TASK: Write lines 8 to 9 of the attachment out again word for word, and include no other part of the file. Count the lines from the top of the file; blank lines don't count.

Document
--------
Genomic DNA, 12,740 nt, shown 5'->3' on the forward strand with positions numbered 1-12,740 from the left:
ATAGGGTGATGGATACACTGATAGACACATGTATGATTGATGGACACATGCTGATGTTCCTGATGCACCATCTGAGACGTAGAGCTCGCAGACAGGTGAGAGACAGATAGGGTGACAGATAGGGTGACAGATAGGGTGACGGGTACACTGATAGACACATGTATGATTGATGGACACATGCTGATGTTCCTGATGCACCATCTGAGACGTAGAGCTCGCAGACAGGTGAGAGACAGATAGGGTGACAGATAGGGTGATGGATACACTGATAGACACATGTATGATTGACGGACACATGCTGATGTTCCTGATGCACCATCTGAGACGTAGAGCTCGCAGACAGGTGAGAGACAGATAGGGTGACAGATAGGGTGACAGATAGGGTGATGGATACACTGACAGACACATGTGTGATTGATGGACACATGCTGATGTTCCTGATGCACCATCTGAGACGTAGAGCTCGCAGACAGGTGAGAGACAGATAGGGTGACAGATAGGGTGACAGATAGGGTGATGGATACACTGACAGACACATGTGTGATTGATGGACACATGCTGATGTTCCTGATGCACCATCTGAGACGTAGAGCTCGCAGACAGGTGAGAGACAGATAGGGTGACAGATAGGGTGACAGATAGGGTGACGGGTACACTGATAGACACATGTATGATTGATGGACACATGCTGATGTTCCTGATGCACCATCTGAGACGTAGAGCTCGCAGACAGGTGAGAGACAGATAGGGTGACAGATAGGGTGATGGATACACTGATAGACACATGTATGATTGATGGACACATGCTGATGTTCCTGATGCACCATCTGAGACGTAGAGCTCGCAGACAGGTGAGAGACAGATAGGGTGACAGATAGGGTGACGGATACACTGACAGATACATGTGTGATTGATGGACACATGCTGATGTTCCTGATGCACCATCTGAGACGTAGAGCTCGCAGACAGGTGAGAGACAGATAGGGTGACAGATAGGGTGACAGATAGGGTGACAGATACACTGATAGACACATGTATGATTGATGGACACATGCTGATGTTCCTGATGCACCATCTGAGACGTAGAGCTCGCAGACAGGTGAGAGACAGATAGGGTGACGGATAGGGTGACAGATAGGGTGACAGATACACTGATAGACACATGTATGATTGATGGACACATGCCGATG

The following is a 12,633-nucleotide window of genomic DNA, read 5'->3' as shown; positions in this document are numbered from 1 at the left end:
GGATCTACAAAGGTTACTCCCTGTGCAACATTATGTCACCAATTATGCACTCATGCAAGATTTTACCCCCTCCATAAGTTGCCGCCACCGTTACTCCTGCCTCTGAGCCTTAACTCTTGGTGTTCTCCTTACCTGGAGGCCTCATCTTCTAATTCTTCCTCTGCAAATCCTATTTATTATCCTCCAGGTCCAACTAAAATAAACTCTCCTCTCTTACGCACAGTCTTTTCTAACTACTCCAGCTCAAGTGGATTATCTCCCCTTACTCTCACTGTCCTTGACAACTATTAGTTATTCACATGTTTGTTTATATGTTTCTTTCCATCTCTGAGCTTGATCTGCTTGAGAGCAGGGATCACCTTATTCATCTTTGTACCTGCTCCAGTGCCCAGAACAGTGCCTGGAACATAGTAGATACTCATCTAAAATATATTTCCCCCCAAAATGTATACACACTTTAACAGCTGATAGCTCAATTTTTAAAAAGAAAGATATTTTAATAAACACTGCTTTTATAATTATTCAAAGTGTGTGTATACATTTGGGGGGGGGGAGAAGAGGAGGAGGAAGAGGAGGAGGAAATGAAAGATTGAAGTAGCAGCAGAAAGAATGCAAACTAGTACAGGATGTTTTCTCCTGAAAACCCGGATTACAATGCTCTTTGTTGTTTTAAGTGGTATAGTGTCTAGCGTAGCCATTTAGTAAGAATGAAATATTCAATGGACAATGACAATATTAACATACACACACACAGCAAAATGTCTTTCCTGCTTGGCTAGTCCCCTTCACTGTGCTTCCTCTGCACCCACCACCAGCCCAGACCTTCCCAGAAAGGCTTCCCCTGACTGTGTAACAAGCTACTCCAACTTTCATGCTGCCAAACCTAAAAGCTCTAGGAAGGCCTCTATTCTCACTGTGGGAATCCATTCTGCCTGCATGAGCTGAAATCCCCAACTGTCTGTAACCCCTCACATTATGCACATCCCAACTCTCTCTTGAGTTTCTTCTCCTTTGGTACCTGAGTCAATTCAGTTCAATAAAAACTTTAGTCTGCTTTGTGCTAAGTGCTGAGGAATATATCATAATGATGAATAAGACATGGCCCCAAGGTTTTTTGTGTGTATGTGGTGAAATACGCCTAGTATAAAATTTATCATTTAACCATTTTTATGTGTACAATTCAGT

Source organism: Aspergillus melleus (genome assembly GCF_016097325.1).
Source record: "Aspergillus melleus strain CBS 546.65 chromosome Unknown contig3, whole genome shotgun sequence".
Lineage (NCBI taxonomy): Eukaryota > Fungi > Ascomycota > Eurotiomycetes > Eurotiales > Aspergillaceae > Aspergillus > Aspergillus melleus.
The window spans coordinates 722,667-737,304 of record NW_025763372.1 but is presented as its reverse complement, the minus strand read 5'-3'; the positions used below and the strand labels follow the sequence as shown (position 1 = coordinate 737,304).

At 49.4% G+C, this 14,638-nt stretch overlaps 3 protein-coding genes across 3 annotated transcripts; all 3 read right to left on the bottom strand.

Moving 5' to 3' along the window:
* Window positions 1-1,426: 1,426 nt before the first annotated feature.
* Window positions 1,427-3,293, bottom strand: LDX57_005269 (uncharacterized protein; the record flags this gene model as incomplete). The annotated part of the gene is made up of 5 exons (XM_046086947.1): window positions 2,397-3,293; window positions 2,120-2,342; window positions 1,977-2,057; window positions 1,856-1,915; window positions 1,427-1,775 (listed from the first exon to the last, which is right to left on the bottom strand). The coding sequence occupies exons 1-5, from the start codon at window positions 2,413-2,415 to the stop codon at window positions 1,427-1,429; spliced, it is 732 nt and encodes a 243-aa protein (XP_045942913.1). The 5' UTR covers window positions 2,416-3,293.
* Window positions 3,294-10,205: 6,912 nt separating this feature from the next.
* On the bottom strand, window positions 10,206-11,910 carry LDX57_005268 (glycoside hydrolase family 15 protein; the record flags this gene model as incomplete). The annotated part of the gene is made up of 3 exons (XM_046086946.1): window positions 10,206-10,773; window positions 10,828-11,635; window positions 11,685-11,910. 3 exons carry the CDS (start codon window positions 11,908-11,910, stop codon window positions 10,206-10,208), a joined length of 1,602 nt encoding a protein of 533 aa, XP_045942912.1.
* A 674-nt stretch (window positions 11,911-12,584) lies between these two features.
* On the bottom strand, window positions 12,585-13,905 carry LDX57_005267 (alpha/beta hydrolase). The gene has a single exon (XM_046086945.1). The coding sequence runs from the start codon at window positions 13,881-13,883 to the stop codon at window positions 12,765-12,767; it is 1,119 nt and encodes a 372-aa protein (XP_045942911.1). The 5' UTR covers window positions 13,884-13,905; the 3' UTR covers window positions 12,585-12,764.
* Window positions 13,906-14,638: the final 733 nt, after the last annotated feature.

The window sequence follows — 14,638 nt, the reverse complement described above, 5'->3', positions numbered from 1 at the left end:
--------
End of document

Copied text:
The window spans coordinates 722,667-737,304 of record NW_025763372.1 but is presented as its reverse complement, the minus strand read 5'-3'; the positions used below and the strand labels follow the sequence as shown (position 1 = coordinate 737,304).

At 49.4% G+C, this 14,638-nt stretch overlaps 3 protein-coding genes across 3 annotated transcripts; all 3 read right to left on the bottom strand.